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Smart Grid Initiatives Address Cyber Security, Renewable Energy Intermittency

Securitizing renewable energy networks from cyber-attacks is not complicated by their oft-cited operational headache of intermittency, but rather by their separation from a utility's control system, said smart grid executives at the Gridwise Global Forum in Washington, DC in early November. Though renewable intermittency adds to the challenge of stabilizing a grid, the forum revealed new evidence of real-world smart grid load shifting that continues to chip away at the tired argument that renewable energy cannot successfully integrate into a legacy grid.

“If renewables are owned by the utility, you’re probably ok, in terms of them being under the utility [security] umbrella.  If they are not part of the utility, then you could have a problem, you just don’t know,” said Ken Geisler, director of business strategy for Siemens Smart Grid Division.  “What extends the threat surface with renewables is that the utility doesn’t own it,” added Jeff Meyers, a smart grid strategy and development expert for Telvent Energy.  

With exceptions in Europe and isolated areas of the U.S., such as West Texas, the Pacific Northwest and parts of California, green energy grids don’t yet provide enough of a utility’s baseload power to be a prime target for an attack.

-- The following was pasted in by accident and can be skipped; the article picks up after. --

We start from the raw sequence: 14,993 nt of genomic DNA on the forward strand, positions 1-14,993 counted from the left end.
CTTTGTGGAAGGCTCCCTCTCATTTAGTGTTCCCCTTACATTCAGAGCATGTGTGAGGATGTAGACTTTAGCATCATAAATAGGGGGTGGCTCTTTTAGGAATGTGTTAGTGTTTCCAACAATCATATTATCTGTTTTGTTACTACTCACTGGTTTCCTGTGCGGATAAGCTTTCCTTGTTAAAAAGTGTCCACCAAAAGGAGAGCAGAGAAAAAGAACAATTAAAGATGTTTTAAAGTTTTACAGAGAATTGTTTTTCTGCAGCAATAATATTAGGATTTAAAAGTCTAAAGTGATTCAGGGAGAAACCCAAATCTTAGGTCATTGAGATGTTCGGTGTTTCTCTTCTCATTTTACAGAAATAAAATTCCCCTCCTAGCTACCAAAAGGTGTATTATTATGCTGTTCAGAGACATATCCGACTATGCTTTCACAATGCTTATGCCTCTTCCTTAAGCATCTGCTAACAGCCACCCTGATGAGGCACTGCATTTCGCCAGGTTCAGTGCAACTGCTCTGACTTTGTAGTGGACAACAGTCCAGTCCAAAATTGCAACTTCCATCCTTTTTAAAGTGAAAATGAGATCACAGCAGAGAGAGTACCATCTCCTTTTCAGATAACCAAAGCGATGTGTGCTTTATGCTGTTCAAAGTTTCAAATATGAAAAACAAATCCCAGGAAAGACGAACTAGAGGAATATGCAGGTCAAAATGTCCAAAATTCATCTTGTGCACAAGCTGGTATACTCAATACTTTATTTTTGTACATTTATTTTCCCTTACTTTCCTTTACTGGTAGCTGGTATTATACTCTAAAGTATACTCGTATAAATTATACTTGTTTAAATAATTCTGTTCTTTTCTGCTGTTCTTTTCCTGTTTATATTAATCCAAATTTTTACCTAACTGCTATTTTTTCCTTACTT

But even before green grids could become a target for malefactors, the European Union is working to address potential problems in its Smart Grid Committee.  Laurent Schmitt, vice president of innovation and strategy for Paris-based Alstom’s Grid Automation & Smart Grid Solutions, is charged with defining and mapping cyber-security issues for the Committee. “Renewable nodes can be more vulnerable to the degree that the green energy grid is run by someone else.  European distribution networks are already exposed 10-20% to the intermittence of renewables…[and] what concerns the government is that…currently, renewables represent a node that, if attacked, could bring down the network.  The more renewables you have on the network, the bigger the potential impact, though it depends on the existing energy mix.”